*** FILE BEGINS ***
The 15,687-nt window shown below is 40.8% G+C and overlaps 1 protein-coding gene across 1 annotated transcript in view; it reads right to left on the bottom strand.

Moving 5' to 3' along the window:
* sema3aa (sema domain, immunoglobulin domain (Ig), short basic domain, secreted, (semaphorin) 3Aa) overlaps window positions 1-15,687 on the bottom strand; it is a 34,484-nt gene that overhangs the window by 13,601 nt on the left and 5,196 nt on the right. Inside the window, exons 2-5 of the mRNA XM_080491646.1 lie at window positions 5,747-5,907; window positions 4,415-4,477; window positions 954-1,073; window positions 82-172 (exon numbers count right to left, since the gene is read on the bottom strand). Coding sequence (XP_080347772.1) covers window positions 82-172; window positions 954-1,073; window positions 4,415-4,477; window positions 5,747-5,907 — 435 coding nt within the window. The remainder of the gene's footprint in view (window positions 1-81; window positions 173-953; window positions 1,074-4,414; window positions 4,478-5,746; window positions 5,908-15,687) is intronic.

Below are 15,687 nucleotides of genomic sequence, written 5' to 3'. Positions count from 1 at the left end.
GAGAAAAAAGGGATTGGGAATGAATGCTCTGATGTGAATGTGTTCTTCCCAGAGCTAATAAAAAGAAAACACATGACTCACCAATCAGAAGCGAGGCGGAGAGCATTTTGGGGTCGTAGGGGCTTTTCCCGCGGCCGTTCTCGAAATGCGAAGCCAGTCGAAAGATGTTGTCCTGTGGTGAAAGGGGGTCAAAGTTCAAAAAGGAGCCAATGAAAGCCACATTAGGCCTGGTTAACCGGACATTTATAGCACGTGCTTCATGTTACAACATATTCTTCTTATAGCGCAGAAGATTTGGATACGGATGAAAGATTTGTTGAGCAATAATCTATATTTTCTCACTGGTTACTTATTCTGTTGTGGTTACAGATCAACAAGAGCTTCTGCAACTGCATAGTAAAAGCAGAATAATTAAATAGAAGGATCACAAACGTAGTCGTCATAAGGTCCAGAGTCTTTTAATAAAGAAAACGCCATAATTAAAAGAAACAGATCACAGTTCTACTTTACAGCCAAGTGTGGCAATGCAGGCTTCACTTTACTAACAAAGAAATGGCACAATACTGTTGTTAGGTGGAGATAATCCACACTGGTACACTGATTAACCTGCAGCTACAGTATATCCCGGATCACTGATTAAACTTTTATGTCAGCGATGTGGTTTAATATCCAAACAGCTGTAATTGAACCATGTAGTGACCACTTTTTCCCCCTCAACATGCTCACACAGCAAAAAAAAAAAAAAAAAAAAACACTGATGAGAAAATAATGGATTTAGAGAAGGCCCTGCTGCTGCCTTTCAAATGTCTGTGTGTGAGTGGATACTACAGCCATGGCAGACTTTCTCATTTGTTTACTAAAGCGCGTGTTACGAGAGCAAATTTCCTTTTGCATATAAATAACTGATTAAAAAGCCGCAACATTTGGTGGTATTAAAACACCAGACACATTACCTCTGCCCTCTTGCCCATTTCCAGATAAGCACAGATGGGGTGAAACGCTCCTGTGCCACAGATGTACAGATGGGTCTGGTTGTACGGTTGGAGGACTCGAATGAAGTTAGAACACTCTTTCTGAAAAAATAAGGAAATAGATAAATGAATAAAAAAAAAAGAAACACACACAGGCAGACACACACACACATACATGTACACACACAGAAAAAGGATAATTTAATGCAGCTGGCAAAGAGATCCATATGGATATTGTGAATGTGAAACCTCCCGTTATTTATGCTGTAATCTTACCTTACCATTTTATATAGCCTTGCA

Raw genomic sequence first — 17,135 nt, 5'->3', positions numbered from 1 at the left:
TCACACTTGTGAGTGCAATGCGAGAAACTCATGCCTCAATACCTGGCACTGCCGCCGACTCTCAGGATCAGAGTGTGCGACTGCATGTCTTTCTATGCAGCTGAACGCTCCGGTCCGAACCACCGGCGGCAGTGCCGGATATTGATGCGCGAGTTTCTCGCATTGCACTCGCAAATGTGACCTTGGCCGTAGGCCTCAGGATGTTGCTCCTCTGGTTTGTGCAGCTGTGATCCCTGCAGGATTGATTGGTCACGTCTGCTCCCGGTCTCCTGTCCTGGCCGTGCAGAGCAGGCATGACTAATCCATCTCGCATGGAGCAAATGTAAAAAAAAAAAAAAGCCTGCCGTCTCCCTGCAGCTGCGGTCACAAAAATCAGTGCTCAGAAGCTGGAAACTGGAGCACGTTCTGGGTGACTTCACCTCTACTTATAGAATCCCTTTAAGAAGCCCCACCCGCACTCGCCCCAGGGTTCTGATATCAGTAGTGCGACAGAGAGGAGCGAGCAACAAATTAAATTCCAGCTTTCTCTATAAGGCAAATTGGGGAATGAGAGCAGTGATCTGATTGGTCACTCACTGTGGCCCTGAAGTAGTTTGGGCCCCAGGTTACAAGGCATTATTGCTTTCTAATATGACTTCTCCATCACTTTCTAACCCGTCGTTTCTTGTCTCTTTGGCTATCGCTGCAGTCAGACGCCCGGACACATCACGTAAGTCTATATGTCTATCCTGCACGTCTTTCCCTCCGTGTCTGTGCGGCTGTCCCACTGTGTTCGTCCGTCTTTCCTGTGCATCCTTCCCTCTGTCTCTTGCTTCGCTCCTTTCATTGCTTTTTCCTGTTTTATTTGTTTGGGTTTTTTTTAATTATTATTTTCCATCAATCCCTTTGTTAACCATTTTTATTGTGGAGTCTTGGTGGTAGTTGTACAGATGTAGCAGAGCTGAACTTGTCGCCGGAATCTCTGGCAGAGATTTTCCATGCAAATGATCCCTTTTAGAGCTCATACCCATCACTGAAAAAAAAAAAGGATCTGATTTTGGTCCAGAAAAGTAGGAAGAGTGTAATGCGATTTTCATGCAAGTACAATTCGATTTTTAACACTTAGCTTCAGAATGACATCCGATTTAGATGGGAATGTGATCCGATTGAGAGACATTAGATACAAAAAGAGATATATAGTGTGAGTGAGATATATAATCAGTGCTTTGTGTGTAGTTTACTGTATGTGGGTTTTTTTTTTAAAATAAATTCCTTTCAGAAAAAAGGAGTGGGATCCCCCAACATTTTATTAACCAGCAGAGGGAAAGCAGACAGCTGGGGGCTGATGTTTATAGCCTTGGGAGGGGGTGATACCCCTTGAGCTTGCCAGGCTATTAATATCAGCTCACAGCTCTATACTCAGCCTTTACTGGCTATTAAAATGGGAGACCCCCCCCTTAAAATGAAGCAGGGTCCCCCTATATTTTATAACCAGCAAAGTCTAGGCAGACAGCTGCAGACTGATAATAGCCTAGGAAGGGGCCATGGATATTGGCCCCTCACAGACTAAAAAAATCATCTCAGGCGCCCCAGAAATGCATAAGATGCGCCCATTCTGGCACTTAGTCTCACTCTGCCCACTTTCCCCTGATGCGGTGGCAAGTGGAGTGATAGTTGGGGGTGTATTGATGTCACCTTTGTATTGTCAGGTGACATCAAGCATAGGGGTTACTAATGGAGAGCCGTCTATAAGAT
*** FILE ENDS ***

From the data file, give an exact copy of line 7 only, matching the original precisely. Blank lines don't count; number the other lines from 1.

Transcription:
TCACACTTGTGAGTGCAATGCGAGAAACTCATGCCTCAATACCTGGCACTGCCGCCGACTCTCAGGATCAGAGTGTGCGACTGCATGTCTTTCTATGCAGCTGAACGCTCCGGTCCGAACCACCGGCGGCAGTGCCGGATATTGATGCGCGAGTTTCTCGCATTGCACTCGCAAATGTGACCTTGGCCGTAGGCCTCAGGATGTTGCTCCTCTGGTTTGTGCAGCTGTGATCCCTGCAGGATTGATTGGTCACGTCTGCTCCCGGTCTCCTGTCCTGGCCGTGCAGAGCAGGCATGACTAATCCATCTCGCATGGAGCAAATGTAAAAAAAAAAAAAAGCCTGCCGTCTCCCTGCAGCTGCGGTCACAAAAATCAGTGCTCAGAAGCTGGAAACTGGAGCACGTTCTGGGTGACTTCACCTCTACTTATAGAATCCCTTTAAGAAGCCCCACCCGCACTCGCCCCAGGGTTCTGATATCAGTAGTGCGACAGAGAGGAGCGAGCAACAAATTAAATTCCAGCTTTCTCTATAAGGCAAATTGGGGAATGAGAGCAGTGATCTGATTGGTCACTCACTGTGGCCCTGAAGTAGTTTGGGCCCCAGGTTACAAGGCATTATTGCTTTCTAATATGACTTCTCCATCACTTTCTAACCCGTCGTTTCTTGTCTCTTTGGCTATCGCTGCAGTCAGACGCCCGGACACATCACGTAAGTCTATATGTCTATCCTGCACGTCTTTCCCTCCGTGTCTGTGCGGCTGTCCCACTGTGTTCGTCCGTCTTTCCTGTGCATCCTTCCCTCTGTCTCTTGCTTCGCTCCTTTCATTGCTTTTTCCTGTTTTATTTGTTTGGGTTTTTTTTAATTATTATTTTCCATCAATCCCTTTGTTAACCATTTTTATTGTGGAGTCTTGGTGGTAGTTGTACAGATGTAGCAGAGCTGAACTTGTCGCCGGAATCTCTGGCAGAGATTTTCCATGCAAATGATCCCTTTTAGAGCTCATACCCATCACTGAAAAAAAAAAAGGATCTGATTTTGGTCCAGAAAAGTAGGAAGAGTGTAATGCGATTTTCATGCAAGTACAATTCGATTTTTAACACTTAGCTTCAGAATGACATCCGATTTAGATGGGAATGTGATCCGATTGAGAGACATTAGATACAAAAAGAGATATATAGTGTGAGTGAGATATATAATCAGTGCTTTGTGTGTAGTTTACTGTATGTGGGTTTTTTTTTTAAAATAAATTCCTTTCAGAAAAAAGGAGTGGGATCCCCCAACATTTTATTAACCAGCAGAGGGAAAGCAGACAGCTGGGGGCTGATGTTTATAGCCTTGGGAGGGGGTGATACCCCTTGAGCTTGCCAGGCTATTAATATCAGCTCACAGCTCTATACTCAGCCTTTACTGGCTATTAAAATGGGAGACCCCCCCCTTAAAATGAAGCAGGGTCCCCCTATATTTTATAACCAGCAAAGTCTAGGCAGACAGCTGCAGACTGATAATAGCCTAGGAAGGGGCCATGGATATTGGCCCCTCACAGACTAAAAAAATCATCTCAGGCGCCCCAGAAATGCATAAGATGCGCCCATTCTGGCACTTAGTCTCACTCTGCCCACTTTCCCCTGATGCGGTGGCAAGTGGAGTGATAGTTGGGGGTGTATTGATGTCACCTTTGTATTGTCAGGTGACATCAAGCATAGGGGTTACTAATGGAGAGCCGTCTATAAGAT